But many authors are not built that way. A good number of them tend to be shy and fairly humble about their achievements. Even if they have no problem being friendly and outgoing in their personal and business lives, when it comes to their books, they hold back. This is a common tendency of authors who are new to the game; oftentimes they’re unsure of themselves and/or their work, are not certain about how to promote, or just don’t enjoy being in the spotlight. In my publicity business, these are the clients who hire me to set up an aggressive speaking and media tour and then, once the scheduled dates get close, cancel their appearances one-by-one. I can’t fault them; they know they need to do publicity in order to sell their work, but when it comes time to take the stage, they just can’t do it. In truth, they prefer to work quietly on their books and, when finished, are hard-pressed to venture out to promote them.

Some would say that if these shy authors want to sell books, they need to get with the program and learn to be show persons. And speaking from a publicist’s perspective, I have to agree that it’s fairly difficult to obtain exposure for authors (many who don’t have much of a platform to begin with) who prefer not to do book signings or speaking engagements, who refuse to travel, who have no interest in setting up websites and blogs, and who are uncomfortable with promotional efforts that involve pubic exposure of any kind.

But I understand where these authors are coming from – they are first and foremost writers, not public speakers or social media experts. They prefer to complete a book and get on with the business of writing the next one. And they don’t want to change who they are in order to sell their work

So, what can these shy authors, especially those who are new to the game, do if they’re not natural show persons? If you’re the retiring and humble type, how do you get around your natural inclinations when it’s time to sell your work?

My answer for shy writers is to consider co-promotion. If you’re the type who really, truly hates being in the limelight, then promoting jointly, with the help of someone else, might be the solution. That someone else can be a friend or family member who is more outgoing, another author (or authors) with similar book(s), or hired professionals who can help handle day-to-day promotions.

Co-promotions can include joint or group book signings, promotional events, and tours. If you are shy about appearing on your own at a signing or speaking opportunity, teaming up with another author or a group of authors for an event might be a good way to go. Your coauthors will bring people to the event, and if you share a common topic or genre, you might feel more comfortable about selling your books to the event’s attendees. Another option is to ask friends to host events for you; a private gathering in someone’s home may feel less threatening if you’re the kind of author who is naturally shy.

Likewise, if you’re uncomfortable speaking in front of groups alone, consider being part of panel presentations, where you can hang back or stand out as much as you like, and punt any question you don’t care to answer to the rest of the panel sharing the stage with you.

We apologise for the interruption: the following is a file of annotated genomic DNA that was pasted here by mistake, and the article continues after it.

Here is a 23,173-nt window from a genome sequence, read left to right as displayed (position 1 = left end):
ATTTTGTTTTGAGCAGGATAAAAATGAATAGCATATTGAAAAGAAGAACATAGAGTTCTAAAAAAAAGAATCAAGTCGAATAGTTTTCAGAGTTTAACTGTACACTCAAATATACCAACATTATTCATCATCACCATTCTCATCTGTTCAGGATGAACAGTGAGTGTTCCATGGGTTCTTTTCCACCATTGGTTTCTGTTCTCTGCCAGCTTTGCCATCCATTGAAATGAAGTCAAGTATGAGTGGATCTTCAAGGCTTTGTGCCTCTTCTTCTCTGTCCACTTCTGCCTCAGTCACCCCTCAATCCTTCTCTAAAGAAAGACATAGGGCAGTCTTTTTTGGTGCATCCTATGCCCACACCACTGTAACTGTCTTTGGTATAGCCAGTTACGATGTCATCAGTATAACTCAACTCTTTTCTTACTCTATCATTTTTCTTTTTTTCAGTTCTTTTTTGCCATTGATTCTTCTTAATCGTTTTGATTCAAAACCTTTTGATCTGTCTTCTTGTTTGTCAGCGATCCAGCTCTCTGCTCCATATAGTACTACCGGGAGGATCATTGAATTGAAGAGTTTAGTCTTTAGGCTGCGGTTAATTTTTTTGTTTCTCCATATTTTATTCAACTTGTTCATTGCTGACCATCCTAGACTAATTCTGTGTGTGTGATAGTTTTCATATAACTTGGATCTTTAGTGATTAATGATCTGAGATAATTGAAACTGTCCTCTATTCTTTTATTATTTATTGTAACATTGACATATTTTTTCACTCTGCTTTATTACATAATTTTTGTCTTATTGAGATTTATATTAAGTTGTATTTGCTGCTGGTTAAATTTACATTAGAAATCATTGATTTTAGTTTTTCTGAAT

Don’t like working the crowd at an event? Ask others who are more outgoing to come with you to work the room or help out with the speaking/demonstration portions of your talk.

If you’re uncomfortable appearing before live audiences, consider taping interviews or presentations and posting them on YouTube and on your web, blog, and social media sites. One of the nice features of video clips is that they can be edited to make you look better, to erase mistakes or speaking glitches, and to add in information that you might have overlooked.

If you’re shy about your personal appearance, consider creating podcasts of your work, and share those on the Internet on your own website and at other places where readers can listen in. Don’t forget to mention your book, and describe where readers can go to hear more or purchase the book. Seek out radio interviews and ask if you can give them by phone, rather than appearing in-studio, or pursue online interviews, where you can send information via email.

Those who are okay with being seen and heard, but who prefer not to travel for public appearances might consider speaking to book clubs and other organizations via Skype. You can give presentations, take questions, and have pretty much the same interactions with readers that you would at an in-person event or signing without having to leave the comfort of your home office.

Teaming up with other authors or using videos and other electronic means of communication are not the only way to co-promote. You can gain incredible traction for yourself and your work on the Internet by participating in group blogsites or guest blogging on other people’s sites. The same is true for social media sites; if you’re not comfortable with creating your own, consider teaming up with someone else to share a Facebook, Twitter, or Goodreads account,

If you’re uncomfortable making personal announcements about yourself on Facebook, Twitter, and other social media sites, a good option might be to use dashboards like HootSuite, where you can upload announcements and schedule them at a pace that feels right to you, interspersing them with other information so that they appear on your social media sites at strategic times. You can even hire professional social media experts to help create content for your sites and post that content for you.